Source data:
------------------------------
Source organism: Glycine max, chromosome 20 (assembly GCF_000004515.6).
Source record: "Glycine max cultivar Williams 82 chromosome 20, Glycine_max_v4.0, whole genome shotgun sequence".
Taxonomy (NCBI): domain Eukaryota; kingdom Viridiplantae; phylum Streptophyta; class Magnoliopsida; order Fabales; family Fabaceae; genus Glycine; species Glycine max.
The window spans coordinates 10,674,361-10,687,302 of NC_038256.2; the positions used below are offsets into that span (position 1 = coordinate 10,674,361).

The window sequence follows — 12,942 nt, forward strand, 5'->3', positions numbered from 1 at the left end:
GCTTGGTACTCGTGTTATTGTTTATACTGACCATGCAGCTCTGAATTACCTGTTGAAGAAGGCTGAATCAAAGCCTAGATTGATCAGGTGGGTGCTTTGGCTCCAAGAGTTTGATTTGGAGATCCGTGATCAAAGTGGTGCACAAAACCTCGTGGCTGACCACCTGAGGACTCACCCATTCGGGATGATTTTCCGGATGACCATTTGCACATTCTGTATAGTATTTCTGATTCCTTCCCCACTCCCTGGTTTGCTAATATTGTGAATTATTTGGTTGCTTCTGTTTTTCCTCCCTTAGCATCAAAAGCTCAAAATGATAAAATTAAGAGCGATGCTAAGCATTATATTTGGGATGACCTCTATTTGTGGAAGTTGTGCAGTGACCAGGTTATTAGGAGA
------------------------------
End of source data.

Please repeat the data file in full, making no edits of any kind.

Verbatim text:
Source organism: Glycine max, chromosome 20 (assembly GCF_000004515.6).
Source record: "Glycine max cultivar Williams 82 chromosome 20, Glycine_max_v4.0, whole genome shotgun sequence".
Taxonomy (NCBI): domain Eukaryota; kingdom Viridiplantae; phylum Streptophyta; class Magnoliopsida; order Fabales; family Fabaceae; genus Glycine; species Glycine max.
The window spans coordinates 10,674,361-10,687,302 of NC_038256.2; the positions used below are offsets into that span (position 1 = coordinate 10,674,361).

The window sequence follows — 12,942 nt, forward strand, 5'->3', positions numbered from 1 at the left end:
GCTTGGTACTCGTGTTATTGTTTATACTGACCATGCAGCTCTGAATTACCTGTTGAAGAAGGCTGAATCAAAGCCTAGATTGATCAGGTGGGTGCTTTGGCTCCAAGAGTTTGATTTGGAGATCCGTGATCAAAGTGGTGCACAAAACCTCGTGGCTGACCACCTGAGGACTCACCCATTCGGGATGATTTTCCGGATGACCATTTGCACATTCTGTATAGTATTTCTGATTCCTTCCCCACTCCCTGGTTTGCTAATATTGTGAATTATTTGGTTGCTTCTGTTTTTCCTCCCTTAGCATCAAAAGCTCAAAATGATAAAATTAAGAGCGATGCTAAGCATTATATTTGGGATGACCTCTATTTGTGGAAGTTGTGCAGTGACCAGGTTATTAGGAGA